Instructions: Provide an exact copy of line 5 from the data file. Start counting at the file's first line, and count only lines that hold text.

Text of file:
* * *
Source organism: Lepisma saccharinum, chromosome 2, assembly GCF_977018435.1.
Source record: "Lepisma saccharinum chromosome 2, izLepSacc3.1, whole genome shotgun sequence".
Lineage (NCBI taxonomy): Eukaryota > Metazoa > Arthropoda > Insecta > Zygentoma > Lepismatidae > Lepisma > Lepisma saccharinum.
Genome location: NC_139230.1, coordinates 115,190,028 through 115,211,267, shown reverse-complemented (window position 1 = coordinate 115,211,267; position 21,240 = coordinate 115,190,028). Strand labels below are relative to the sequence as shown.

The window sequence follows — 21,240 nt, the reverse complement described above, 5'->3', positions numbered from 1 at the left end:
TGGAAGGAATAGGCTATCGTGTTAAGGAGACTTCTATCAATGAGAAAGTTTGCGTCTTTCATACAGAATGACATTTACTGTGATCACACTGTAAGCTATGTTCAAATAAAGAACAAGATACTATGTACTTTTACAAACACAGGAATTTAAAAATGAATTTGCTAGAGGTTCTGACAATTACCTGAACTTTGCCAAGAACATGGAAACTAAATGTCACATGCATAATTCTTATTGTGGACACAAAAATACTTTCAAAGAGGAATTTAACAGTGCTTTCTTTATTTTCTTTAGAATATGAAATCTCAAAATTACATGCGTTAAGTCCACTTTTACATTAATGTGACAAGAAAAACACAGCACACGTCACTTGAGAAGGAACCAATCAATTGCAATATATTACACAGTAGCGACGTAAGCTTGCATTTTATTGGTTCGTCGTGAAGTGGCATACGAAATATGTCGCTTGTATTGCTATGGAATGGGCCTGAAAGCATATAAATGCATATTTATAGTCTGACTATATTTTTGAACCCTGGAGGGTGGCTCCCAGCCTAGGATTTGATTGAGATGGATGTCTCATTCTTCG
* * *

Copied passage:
The window sequence follows — 21,240 nt, the reverse complement described above, 5'->3', positions numbered from 1 at the left end: